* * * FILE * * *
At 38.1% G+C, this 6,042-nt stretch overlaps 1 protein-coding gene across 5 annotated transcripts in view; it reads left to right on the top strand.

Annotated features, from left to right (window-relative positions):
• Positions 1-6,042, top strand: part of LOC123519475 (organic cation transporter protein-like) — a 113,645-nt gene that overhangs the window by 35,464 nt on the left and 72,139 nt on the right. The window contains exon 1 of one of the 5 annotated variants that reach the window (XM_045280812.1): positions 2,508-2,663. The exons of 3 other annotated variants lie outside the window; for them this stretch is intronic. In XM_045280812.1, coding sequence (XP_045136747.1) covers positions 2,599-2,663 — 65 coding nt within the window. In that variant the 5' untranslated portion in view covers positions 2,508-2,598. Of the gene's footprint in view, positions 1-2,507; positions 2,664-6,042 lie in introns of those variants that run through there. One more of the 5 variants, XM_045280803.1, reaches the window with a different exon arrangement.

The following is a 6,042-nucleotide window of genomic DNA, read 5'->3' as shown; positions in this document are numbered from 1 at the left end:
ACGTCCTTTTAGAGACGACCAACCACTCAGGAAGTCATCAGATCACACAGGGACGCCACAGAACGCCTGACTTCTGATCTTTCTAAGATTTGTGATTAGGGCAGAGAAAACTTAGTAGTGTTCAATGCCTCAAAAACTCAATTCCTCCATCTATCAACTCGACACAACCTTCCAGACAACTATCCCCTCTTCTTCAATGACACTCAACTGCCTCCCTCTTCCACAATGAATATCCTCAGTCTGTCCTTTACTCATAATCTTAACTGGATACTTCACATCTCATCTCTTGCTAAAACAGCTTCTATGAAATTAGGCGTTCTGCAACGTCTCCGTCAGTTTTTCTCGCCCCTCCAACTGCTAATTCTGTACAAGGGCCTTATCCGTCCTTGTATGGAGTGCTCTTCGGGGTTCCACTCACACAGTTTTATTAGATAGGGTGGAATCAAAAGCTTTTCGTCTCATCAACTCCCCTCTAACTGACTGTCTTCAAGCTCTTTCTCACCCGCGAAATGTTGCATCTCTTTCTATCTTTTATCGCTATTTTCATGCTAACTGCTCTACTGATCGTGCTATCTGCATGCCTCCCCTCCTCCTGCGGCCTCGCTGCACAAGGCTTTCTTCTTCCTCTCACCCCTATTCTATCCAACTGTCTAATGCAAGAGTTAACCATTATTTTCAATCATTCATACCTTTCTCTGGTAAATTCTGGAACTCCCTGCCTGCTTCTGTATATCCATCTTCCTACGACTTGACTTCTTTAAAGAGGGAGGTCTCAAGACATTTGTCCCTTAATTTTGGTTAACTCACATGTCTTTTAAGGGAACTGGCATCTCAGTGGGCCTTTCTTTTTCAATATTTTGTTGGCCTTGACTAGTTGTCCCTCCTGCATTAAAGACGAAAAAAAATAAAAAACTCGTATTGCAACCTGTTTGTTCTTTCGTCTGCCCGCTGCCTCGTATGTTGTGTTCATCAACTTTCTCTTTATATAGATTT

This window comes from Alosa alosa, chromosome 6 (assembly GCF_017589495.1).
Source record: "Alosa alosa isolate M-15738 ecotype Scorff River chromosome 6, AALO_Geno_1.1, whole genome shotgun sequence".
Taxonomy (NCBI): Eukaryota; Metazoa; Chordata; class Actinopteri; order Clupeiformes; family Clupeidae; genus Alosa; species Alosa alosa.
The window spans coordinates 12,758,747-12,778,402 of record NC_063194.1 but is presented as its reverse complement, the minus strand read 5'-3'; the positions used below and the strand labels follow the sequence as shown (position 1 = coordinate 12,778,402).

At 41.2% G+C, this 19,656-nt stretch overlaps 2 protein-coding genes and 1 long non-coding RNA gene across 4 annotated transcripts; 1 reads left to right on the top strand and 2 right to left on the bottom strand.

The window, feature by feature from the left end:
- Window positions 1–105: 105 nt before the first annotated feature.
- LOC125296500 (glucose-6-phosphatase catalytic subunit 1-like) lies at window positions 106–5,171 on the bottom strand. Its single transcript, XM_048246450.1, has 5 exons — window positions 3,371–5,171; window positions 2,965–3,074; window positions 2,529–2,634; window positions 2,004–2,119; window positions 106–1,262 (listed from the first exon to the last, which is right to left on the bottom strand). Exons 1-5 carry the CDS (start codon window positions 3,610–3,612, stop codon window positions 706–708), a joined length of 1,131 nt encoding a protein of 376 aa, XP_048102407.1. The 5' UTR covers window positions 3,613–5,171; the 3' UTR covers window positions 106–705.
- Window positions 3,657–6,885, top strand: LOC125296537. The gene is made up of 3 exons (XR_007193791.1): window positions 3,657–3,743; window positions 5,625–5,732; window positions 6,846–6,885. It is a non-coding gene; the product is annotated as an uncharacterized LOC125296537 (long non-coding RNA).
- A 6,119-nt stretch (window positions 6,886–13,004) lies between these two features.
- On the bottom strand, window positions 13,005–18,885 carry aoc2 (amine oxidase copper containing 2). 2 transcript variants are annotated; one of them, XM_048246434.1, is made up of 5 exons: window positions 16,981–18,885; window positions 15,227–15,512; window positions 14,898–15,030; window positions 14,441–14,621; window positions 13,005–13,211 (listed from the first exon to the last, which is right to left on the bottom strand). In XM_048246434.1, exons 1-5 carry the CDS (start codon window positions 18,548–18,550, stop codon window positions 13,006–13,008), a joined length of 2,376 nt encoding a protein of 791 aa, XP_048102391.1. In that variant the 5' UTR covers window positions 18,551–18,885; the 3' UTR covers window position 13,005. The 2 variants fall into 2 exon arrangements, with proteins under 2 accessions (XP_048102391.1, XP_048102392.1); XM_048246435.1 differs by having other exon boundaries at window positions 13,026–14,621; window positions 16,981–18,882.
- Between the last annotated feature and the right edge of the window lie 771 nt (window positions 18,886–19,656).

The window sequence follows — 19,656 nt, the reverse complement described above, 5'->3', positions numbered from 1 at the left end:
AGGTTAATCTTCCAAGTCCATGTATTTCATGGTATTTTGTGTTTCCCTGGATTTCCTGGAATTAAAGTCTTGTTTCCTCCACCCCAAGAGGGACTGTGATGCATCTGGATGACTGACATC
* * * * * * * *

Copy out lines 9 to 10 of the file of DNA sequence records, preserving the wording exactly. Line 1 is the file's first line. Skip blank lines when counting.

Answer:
The window spans coordinates 12,758,747-12,778,402 of record NC_063194.1 but is presented as its reverse complement, the minus strand read 5'-3'; the positions used below and the strand labels follow the sequence as shown (position 1 = coordinate 12,778,402).

At 41.2% G+C, this 19,656-nt stretch overlaps 2 protein-coding genes and 1 long non-coding RNA gene across 4 annotated transcripts; 1 reads left to right on the top strand and 2 right to left on the bottom strand.